Have you ever had a vision for a colour image fall flat and you couldn’t figure out why?
Has it taken you hours, or even days, to figure out how to accomplish that vision?
I’ve had this happen to me so many times, and over the years I’ve collected a few tips on how to create beautiful colour images that draw you in. These steps cover everything from shooting to corrective and creative post-processing.
1. Look for colour behind your subject
This is one of my favourite creative tools because it’s so easy to get caught up in the colours of your main subject. Colour behind your subject can change the mood of your image, adding a beautiful and intriguing background.
2. Use negative space
Not only can you isolate your subject visually, but you can also use colour to stimulate the senses. In this image, the white of the jasmine plays on the purity and newness of the wedding day, represented by the rings. Since the viewer has less to process visually, the calming white of the jasmine lets them relax and imagine the fragrance of the flowers.
3. Fill the frame
The opposite of negative space! A little bit of drama goes a long way when you use colour to draw the subject’s eye into the image. Using one colour can really define the intent of your image. Red, for example, can create a feeling of love, passion, and power in an image like this.
4. Use complimentary tones
Colours can be the strongest form of communication in your images, due to our biological and psychological responses to them. While the subjects in this image have fallen, the deep earthy tones of this photograph give us a sense of nurturing and hope for regrowth.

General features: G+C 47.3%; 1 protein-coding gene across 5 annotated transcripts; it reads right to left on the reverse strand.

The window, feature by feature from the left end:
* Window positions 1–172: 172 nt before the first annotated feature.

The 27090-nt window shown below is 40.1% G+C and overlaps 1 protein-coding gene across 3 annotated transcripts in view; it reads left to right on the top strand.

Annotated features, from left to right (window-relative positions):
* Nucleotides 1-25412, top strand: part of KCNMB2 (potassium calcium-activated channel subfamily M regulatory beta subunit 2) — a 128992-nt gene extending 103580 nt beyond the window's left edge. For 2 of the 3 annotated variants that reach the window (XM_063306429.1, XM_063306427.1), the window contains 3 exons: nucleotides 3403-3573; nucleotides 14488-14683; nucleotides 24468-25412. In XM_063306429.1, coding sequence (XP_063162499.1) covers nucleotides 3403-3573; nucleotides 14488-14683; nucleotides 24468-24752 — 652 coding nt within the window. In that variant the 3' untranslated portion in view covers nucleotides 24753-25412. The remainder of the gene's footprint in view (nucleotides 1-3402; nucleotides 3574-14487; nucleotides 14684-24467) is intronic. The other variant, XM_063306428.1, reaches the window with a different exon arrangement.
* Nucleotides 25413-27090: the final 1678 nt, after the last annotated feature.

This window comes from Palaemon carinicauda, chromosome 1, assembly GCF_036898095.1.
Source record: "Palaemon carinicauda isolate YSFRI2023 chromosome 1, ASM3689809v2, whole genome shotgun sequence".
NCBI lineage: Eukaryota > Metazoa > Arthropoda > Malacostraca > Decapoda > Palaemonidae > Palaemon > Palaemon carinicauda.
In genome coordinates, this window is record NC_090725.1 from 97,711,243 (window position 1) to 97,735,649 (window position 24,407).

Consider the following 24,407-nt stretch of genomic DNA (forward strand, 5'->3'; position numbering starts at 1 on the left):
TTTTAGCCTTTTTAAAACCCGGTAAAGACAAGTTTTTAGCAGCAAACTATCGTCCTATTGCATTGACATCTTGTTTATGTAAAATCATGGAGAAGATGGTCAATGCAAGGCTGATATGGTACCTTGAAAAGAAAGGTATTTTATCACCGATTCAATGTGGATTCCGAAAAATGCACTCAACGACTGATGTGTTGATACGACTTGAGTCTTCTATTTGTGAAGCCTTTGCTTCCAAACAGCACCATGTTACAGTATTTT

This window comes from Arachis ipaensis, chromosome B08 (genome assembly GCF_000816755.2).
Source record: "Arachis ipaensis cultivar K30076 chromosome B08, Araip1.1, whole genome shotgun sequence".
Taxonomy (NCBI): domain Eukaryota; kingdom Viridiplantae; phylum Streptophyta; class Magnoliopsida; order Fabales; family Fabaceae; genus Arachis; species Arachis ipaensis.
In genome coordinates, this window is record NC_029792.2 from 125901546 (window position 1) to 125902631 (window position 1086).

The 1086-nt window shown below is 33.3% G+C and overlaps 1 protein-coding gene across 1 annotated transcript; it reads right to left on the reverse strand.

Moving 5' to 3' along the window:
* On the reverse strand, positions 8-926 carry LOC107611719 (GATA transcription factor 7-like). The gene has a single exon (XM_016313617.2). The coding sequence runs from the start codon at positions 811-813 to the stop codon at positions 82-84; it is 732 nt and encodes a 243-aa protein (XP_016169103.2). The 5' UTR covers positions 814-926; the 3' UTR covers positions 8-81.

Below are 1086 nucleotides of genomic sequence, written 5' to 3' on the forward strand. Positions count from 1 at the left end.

Corrective Post Processing
5. Remove distractions
Have you ever taken the best photo, pulled it into post processing, and suddenly noticed a red sign in the background? An orange car? A bystander’s blue shirt? Remove these distractions in post processing to keep the focus on your subject.
6. Remove Chromatic Aberration (CA)
I really do love my Nikon 85mm f/1.8, but it does produce a lot of CA. This is an easy fix in Lightroom, by selecting “Remove Chromatic Aberration” under the Colour tab in Lens Corrections. Play with the sliders to defringe – it really makes a difference!
Creative Post Processing
7. Add pockets of colour to create depth
I love using the colour brush in Lightroom. There is so much you can do with a brush, and my favourite trick is to use triadic colours into the background of an image to make it pop. Choose 3 colours that are equally apart on the colour wheel, like blue, magenta, and gold.
8. Add a pop of colour!
Don’t be afraid of Vibrance, Luminance, and Saturation. They’re easy to play around with, and they can really make or break the vision you have for your colour images. This image would have been pretty bland without it. The orange plays against the blues of the rocks and adds intrigue to the overall image.
9. Artificial Sunflare
Some say it’s tacky, but I love a little artificial sun flare! Sometimes you just have to bring a little imagination to an image, and this is a great way to do it. I added this sun flare in post processing because I love how the neon colours brighten up the overall mood of the image.
Printing and Sharing
10. Check your Gamut
Just as you would check if your blacks are clipped or your highlights are blown, checking your gamut ensures that you won’t lose any information in your colours.
By Soft Proofing in Lightroom, you can see where the colours in this image are too saturated and colour information will be lost. In just a few seconds, I dropped the saturation in the reds to fix the problem.
Colour is such a beautiful way to express yourself. Using some of these tools in your work will allow your vision to come to life!